NICE seeks more info on nerve damage detector
A medical device that is used to detect the early stages of nerve damage in diabetics has shown some signs of effectiveness, but not enough to warrant its routine use in the UK National Health Service (NHS), says the National Institute for Health and Care Excellence (NICE).
Draft medical technology guidance from the cost-effectiveness watchdog suggests that the VibraTip device from McCallan Medical does, however, show potential in improving the diagnosis of diabetic neuropathy and saving costs by helping to prevent serious complications such as diabetic foot ulcers and amputations.
As a result, NICE recommends that additional research is carried out to assess the ‘diagnostic accuracy’ of VibraTip, and the cost of the device compared to other diagnostic methods.
At the moment doctors check for nerve damage in diabetics by seeing whether they can detect vibration using a tuning fork or light pressure from a microfilament applied to the foot, but these require a degree of skill and experience to use properly and achieve an accurate assessment.
VibraTip costs around £10 and looks a little like a key fob. It has a battery life of several months. When activated the device emits a regular, almost silent vibration. Testing involves holding the device against the patient’s foot twice – once while it is vibrating and once when it is switched off – to see if they can detect the difference. Vibration sense is typically one of the first sensations to become impaired as neuropathy takes hold.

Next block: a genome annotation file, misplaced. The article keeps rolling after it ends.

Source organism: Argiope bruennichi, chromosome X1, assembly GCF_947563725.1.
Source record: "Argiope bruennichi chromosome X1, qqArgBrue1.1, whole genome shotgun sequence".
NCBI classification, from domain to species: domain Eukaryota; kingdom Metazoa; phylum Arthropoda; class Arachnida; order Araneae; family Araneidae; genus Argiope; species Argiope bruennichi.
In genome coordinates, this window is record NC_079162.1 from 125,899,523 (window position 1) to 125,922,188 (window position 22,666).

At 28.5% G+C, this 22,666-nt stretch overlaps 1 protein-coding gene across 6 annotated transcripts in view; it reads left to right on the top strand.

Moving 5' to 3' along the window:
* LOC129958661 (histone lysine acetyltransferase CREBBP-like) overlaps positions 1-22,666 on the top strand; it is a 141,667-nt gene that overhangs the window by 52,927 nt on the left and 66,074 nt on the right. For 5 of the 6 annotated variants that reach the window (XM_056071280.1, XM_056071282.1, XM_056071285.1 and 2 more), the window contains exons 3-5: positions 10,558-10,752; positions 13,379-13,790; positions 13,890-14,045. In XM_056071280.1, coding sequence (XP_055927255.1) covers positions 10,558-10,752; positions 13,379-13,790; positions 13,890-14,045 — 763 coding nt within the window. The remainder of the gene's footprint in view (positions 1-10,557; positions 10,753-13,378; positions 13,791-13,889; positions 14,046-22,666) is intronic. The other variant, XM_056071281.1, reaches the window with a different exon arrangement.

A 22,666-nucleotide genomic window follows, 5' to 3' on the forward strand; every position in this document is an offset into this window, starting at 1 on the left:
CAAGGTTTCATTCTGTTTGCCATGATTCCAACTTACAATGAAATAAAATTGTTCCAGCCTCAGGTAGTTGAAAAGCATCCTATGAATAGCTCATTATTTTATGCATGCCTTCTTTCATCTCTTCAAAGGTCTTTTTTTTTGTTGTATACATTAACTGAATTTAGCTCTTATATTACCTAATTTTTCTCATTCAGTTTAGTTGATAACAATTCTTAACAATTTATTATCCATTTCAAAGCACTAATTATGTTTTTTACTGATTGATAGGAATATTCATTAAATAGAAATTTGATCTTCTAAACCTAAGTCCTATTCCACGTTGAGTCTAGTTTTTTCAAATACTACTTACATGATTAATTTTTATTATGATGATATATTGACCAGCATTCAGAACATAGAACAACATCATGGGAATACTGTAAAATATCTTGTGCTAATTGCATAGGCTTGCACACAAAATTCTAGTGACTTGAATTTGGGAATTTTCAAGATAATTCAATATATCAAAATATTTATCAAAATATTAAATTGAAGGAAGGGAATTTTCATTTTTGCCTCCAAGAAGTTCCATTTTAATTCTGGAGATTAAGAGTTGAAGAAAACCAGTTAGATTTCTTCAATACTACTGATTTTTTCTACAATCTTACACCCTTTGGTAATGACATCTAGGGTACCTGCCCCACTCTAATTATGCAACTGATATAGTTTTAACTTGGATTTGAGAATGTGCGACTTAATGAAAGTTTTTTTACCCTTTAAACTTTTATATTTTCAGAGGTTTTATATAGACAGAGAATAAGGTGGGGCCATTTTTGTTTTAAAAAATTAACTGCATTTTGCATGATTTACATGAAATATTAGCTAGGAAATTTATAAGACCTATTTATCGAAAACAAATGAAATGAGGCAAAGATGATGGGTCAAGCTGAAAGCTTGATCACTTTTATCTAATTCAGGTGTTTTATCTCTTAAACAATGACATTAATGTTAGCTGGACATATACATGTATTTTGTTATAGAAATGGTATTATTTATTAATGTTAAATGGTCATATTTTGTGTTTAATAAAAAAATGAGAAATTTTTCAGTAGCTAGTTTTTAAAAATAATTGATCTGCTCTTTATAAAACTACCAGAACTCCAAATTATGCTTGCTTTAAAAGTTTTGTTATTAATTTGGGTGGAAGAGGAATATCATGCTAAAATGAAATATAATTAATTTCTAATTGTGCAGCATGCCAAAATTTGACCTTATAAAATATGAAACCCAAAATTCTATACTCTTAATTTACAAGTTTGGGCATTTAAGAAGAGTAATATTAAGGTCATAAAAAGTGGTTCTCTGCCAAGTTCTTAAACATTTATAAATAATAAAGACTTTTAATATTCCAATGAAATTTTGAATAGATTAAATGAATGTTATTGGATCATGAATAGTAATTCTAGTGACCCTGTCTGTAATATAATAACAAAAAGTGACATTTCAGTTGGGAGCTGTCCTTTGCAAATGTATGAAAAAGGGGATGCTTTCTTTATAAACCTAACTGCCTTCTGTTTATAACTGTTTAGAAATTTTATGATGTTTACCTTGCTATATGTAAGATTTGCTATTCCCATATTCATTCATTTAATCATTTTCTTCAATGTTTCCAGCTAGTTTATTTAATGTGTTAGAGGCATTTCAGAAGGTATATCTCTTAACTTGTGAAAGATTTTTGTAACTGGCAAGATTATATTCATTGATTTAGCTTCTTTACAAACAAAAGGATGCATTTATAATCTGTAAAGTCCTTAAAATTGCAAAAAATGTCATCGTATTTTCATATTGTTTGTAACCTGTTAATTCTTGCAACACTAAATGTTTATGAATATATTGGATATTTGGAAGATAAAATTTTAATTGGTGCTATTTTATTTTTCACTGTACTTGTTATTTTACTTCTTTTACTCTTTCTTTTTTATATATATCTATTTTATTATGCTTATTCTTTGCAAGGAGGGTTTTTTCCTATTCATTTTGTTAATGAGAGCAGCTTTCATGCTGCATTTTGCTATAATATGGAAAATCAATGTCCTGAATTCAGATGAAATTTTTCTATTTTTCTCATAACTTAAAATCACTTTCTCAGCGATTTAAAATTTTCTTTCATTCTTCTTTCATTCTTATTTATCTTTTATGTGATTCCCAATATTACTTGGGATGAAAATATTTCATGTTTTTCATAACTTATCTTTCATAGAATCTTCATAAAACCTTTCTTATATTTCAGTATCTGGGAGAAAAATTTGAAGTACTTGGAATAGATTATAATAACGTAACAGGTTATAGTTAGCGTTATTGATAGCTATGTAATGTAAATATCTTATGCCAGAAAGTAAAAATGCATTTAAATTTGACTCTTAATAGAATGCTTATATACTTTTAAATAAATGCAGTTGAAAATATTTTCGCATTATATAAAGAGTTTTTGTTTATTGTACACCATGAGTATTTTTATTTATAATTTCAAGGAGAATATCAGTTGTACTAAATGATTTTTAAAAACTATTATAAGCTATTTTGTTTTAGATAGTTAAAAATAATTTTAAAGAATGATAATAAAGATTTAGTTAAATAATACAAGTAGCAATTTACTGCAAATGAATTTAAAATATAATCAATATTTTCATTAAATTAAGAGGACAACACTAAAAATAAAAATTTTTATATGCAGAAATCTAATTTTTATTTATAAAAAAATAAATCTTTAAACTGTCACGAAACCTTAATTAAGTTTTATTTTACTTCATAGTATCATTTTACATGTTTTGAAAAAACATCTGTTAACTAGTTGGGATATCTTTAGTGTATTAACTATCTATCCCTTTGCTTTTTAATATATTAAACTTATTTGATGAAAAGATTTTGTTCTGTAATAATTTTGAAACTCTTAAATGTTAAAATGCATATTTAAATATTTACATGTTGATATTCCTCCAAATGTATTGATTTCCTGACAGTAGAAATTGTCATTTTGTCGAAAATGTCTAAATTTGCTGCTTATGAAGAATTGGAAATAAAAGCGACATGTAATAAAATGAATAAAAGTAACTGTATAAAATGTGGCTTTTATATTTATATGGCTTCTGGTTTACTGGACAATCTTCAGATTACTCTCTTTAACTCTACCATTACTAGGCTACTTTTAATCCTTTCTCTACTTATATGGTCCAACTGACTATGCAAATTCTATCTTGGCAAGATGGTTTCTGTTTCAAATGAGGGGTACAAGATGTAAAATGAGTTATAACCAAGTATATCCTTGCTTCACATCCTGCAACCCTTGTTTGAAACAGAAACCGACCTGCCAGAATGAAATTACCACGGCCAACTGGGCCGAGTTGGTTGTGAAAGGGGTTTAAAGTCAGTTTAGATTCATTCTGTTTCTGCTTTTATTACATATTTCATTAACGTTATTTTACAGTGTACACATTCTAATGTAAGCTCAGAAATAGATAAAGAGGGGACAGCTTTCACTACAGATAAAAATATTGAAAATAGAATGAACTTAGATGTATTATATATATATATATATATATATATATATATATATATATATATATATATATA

While NICE is unable to back use of VibraTip at the moment, it has not ruled out NHS-wide adoption of the device with more data and stressed that the draft guidance “doesn’t mean that the device should not be used,” according to Professor Carole Longson, Director of the agency’s Centre for Health Technology Evaluation (CHTE).
“We look forward to receiving comments on our provisional recommendations from health professionals, industry and patient groups to help inform the development of this guidance on VibraTip,” she added.
At the moment some 3.75 million people in the UK have diabetes, and nearly two-thirds of them will develop diabetic nerve damage. Figures from medical charity Diabetes UK indicate that the country spends £10 billion a year on the disease, which swallows up around 10 per cent of the total NHS budget.
Moreover, Diabetes UK notes that late diagnosis and intervention means that more patients go on to develop complications such as neuropathy and kidney damage, which can lead to extended hospital stays and escalating costs. In fact, managing complications accounts for 80 per cent of the total spend, while a quarter goes towards hospital in-patient care.
Given that the burden of managing diabetic nerve damage in the NHS is already sizeable – and only expected to increase as the incidence of diabetes rises – the bar for proving VibraTip’s worth may not be set too high.
The consultation period on the draft guidance on VibraTip ends on 6 August and NICE is due to deliver a final verdict after a meeting in mid-October.
Image courtesy of vibratip.com
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